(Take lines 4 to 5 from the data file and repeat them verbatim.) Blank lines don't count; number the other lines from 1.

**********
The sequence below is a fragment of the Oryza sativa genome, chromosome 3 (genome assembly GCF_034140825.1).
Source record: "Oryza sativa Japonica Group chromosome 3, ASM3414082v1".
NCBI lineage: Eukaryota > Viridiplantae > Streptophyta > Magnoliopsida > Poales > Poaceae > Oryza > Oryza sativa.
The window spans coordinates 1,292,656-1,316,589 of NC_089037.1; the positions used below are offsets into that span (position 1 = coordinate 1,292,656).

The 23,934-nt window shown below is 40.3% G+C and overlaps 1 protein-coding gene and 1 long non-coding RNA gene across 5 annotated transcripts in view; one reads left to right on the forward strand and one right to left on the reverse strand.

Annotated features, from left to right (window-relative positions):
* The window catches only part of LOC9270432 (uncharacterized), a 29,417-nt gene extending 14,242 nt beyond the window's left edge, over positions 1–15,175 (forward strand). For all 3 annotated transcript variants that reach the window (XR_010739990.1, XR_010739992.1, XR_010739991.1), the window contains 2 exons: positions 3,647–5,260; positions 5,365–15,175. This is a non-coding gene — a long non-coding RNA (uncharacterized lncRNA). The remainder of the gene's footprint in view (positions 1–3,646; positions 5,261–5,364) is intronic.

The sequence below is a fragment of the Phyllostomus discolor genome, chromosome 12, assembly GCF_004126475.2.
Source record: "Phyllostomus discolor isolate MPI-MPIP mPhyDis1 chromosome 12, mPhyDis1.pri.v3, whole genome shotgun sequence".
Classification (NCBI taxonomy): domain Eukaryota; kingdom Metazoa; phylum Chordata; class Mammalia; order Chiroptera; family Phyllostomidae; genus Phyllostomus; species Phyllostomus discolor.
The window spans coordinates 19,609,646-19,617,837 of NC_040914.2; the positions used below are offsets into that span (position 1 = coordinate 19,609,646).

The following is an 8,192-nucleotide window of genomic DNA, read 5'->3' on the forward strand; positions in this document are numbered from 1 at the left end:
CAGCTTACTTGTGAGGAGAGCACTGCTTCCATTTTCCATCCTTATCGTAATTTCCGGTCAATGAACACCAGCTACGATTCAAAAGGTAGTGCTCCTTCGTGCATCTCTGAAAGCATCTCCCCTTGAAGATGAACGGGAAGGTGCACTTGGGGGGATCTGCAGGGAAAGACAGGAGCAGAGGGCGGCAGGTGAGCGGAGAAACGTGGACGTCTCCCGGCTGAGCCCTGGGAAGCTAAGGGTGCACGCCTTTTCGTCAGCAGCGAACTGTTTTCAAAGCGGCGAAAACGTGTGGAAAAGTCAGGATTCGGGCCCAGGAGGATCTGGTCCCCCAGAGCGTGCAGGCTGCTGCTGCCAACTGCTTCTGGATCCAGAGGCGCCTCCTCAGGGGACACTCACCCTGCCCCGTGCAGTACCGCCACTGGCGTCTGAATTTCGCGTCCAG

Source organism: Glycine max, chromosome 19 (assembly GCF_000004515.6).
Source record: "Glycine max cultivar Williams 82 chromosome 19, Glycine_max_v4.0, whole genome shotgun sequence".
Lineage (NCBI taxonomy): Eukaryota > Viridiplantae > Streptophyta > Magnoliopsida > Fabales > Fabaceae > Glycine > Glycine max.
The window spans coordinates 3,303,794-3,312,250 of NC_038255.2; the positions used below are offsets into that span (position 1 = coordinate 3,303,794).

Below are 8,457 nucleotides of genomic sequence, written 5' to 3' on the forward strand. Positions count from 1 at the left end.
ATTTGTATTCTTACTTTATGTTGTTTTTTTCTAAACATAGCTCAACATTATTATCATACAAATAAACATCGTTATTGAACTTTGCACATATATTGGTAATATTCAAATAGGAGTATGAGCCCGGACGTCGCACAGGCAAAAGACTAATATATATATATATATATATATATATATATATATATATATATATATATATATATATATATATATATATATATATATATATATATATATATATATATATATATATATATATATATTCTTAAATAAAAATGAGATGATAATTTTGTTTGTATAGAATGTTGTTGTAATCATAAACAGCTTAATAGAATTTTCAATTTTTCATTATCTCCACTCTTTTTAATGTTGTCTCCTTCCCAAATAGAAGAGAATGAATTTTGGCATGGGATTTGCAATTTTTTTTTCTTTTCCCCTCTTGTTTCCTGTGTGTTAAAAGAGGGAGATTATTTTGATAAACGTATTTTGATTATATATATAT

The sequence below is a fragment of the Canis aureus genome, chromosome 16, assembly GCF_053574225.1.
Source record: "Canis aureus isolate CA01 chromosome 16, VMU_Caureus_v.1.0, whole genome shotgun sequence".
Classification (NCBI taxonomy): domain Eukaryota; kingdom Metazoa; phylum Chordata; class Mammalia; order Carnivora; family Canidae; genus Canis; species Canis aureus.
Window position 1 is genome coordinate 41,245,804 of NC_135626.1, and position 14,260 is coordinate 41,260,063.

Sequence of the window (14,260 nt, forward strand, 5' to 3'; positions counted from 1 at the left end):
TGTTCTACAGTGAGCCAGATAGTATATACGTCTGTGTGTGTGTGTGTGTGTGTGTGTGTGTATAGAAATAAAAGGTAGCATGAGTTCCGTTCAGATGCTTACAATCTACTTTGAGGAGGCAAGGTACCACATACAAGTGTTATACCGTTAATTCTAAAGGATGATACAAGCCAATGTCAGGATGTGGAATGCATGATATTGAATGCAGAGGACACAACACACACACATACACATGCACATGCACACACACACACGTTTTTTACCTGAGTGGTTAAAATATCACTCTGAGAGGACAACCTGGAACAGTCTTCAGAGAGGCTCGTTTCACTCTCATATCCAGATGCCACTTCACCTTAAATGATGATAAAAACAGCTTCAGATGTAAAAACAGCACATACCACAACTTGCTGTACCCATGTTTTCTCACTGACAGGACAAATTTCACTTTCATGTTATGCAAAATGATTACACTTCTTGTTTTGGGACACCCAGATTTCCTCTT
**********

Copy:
The window spans coordinates 1,292,656-1,316,589 of NC_089037.1; the positions used below are offsets into that span (position 1 = coordinate 1,292,656).

The 23,934-nt window shown below is 40.3% G+C and overlaps 1 protein-coding gene and 1 long non-coding RNA gene across 5 annotated transcripts in view; one reads left to right on the forward strand and one right to left on the reverse strand.